There is a growing feeling, in the West as well as in the Soviet Union itself, that there are prospects, growing prospects, of a "New Russia." There is a feeling, whatever the immediate state of Brezhnev's health, that the fairly near future must see a breakup of the logjam created by a top leadership all of whose members are aged around 70. But the impression, one feels, goes deeper than this. Russia is seen to be at a social and economic dead end. Forthcoming political changes must, in this view, lead to radical and beneficial change over the whole field.
In examining the possibilities, our own first thought in the West is naturally in what way developments in the U.S.S.R. of which there are any real prospects could affect the international scene; and in particular, of course, whether they might contribute to a firm and lasting peace. It is quite true that the internal and international attitudes of the Soviet leadership are closely interlinked-indeed, are aspects of a single worldview. And this again is bound to make us consider what actions, or policies, on the part of the West can best help to turn Moscow in a favorable direction.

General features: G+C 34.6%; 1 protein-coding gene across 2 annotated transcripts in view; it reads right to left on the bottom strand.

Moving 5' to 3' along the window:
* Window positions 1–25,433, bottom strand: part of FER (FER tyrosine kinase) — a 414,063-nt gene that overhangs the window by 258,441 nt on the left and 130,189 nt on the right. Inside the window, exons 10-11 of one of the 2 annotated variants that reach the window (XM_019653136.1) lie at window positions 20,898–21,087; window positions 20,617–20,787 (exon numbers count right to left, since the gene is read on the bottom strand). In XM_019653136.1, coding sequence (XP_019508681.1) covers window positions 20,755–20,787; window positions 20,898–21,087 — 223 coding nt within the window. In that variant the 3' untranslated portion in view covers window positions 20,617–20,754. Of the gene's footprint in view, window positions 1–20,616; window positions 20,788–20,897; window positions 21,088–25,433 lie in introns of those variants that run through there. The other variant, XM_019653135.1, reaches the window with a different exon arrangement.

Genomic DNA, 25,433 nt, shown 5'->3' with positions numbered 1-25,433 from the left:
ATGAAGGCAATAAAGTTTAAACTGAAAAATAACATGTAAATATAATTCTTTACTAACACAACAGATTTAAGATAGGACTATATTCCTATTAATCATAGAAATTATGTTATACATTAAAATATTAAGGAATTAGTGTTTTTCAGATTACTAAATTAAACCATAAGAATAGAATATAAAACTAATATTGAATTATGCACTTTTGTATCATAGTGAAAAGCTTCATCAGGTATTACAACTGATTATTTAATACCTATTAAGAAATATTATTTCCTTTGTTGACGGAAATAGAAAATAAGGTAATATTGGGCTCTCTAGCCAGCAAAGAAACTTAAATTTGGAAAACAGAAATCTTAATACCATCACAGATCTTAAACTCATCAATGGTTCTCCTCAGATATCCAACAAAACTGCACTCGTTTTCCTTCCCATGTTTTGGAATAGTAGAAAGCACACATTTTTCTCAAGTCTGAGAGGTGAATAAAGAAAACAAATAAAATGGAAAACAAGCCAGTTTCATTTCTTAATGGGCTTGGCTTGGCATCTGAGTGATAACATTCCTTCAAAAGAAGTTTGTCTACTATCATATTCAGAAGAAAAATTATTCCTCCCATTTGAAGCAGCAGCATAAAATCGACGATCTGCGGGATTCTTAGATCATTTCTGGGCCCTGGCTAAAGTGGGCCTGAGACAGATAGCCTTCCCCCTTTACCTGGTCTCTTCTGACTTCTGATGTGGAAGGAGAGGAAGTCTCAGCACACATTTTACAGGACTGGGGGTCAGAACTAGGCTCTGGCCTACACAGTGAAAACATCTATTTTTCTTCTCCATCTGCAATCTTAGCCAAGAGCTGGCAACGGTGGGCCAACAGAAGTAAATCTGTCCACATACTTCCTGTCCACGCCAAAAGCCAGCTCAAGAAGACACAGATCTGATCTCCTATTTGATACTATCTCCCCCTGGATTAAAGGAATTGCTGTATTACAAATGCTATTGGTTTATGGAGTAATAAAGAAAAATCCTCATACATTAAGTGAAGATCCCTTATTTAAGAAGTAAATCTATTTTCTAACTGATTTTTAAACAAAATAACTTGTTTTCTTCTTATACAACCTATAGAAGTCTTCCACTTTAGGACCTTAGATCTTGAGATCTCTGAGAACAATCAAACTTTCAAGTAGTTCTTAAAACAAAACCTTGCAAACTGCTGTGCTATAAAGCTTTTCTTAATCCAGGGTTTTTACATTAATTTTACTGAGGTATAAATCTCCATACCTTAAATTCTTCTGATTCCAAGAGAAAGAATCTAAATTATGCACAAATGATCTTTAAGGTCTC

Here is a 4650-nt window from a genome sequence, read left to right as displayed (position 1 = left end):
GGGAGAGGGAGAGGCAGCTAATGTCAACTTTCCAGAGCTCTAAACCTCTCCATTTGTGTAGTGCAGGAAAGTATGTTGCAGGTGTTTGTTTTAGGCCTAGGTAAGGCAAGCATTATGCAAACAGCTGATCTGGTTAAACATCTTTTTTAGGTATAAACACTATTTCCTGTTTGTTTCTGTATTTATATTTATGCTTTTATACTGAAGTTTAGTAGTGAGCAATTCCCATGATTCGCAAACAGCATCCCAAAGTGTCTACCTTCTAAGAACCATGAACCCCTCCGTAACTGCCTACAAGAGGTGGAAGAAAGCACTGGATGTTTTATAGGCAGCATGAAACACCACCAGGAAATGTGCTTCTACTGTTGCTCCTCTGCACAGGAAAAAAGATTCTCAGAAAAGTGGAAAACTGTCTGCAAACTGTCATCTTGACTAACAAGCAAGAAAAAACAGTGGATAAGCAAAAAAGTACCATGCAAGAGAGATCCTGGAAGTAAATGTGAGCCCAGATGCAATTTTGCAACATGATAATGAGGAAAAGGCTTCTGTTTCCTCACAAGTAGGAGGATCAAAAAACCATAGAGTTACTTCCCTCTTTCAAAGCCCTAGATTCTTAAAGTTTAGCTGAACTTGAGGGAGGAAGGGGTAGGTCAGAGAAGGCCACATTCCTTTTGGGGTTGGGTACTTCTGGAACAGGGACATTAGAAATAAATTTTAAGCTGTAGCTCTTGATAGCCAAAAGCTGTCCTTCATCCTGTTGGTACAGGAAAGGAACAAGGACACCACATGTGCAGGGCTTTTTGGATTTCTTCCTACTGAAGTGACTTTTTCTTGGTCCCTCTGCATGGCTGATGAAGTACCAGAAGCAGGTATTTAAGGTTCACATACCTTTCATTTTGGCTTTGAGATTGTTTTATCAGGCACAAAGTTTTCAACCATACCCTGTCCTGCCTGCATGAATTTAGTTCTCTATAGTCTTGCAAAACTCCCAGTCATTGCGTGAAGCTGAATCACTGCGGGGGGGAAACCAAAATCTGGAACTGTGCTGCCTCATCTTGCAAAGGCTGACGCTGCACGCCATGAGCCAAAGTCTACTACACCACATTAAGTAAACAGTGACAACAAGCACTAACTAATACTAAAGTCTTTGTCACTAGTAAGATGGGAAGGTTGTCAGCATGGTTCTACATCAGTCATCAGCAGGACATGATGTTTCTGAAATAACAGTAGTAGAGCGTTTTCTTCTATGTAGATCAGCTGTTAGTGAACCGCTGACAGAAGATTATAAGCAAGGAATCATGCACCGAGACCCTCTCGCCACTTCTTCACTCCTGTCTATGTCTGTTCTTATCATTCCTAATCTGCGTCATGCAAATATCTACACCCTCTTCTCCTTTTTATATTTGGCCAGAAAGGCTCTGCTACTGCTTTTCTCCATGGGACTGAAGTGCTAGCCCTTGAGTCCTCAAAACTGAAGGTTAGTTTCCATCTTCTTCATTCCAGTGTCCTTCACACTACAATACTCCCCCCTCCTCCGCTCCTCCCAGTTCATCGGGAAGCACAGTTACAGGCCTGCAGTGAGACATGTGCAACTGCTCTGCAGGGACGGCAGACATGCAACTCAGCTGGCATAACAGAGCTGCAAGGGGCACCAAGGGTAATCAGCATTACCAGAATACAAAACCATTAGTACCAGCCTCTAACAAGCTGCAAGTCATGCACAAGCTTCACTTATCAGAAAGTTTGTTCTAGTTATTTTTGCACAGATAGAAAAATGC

The root of the problem of understanding this great central crux in foreign affairs-and one which needs to be insisted on with the utmost emphasis on account of the neglect and misapprehension which are all too common-is fully to grasp and to master the true nature of the Soviet political culture. A vast amount of well-intentioned comment in the West is almost totally vitiated by failure to study and understand the motivations of the Kremlin leadership. In large part this is no doubt due to a perfectly natural habit of extending the assumptions of one's own culture more or less automatically, as if they were universally applicable. In his Nobel Prize speech, Alexander Solzhenitsyn penetratingly noted that in the old days disparate cultures were physically separated. Men were "guided by
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